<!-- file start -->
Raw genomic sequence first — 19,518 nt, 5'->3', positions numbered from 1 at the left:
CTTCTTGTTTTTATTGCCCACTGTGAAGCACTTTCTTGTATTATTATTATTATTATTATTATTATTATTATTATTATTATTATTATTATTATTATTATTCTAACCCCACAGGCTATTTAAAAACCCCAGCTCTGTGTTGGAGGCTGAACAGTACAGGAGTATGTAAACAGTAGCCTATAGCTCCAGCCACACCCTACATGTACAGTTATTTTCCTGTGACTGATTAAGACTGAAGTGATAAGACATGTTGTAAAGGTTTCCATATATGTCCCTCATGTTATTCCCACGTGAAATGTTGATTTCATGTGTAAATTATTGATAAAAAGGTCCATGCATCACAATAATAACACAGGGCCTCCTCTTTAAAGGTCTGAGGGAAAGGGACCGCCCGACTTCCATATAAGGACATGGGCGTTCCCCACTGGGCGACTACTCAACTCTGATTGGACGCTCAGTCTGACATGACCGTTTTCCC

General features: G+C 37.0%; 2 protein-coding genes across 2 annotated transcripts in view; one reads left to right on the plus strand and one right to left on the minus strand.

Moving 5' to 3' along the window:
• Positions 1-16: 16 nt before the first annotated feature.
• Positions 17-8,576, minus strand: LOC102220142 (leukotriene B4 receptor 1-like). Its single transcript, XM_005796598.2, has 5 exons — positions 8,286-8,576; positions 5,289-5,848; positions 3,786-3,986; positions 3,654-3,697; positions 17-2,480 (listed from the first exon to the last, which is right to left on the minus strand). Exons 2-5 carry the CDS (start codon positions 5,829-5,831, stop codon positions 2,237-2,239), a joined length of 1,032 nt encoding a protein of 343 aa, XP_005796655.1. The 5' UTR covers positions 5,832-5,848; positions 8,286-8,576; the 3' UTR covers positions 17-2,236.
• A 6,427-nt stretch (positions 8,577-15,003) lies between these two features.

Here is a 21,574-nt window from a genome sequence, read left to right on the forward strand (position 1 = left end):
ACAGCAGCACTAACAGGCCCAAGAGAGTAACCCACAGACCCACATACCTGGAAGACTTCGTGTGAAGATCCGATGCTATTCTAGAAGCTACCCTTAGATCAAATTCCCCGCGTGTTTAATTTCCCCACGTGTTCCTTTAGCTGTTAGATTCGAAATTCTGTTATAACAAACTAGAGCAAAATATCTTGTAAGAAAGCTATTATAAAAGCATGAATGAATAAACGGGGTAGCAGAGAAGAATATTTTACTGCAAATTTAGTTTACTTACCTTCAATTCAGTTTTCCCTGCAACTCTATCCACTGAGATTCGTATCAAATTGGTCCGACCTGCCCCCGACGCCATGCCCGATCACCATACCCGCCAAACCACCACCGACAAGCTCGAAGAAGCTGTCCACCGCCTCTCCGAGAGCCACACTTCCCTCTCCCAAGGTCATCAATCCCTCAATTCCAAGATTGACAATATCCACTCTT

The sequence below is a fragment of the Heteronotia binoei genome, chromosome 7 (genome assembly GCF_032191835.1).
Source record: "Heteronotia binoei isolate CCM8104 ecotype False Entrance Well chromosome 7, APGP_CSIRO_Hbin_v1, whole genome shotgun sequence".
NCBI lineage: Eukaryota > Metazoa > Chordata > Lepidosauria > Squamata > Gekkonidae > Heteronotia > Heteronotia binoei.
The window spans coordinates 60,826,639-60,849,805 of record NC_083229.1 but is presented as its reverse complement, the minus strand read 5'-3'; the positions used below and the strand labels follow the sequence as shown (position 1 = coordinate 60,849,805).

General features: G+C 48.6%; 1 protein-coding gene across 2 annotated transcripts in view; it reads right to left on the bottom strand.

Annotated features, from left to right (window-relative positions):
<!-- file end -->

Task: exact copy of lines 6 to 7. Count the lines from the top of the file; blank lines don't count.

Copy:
• Positions 17-8,576, minus strand: LOC102220142 (leukotriene B4 receptor 1-like). Its single transcript, XM_005796598.2, has 5 exons — positions 8,286-8,576; positions 5,289-5,848; positions 3,786-3,986; positions 3,654-3,697; positions 17-2,480 (listed from the first exon to the last, which is right to left on the minus strand). Exons 2-5 carry the CDS (start codon positions 5,829-5,831, stop codon positions 2,237-2,239), a joined length of 1,032 nt encoding a protein of 343 aa, XP_005796655.1. The 5' UTR covers positions 5,832-5,848; positions 8,286-8,576; the 3' UTR covers positions 17-2,236.
• A 6,427-nt stretch (positions 8,577-15,003) lies between these two features.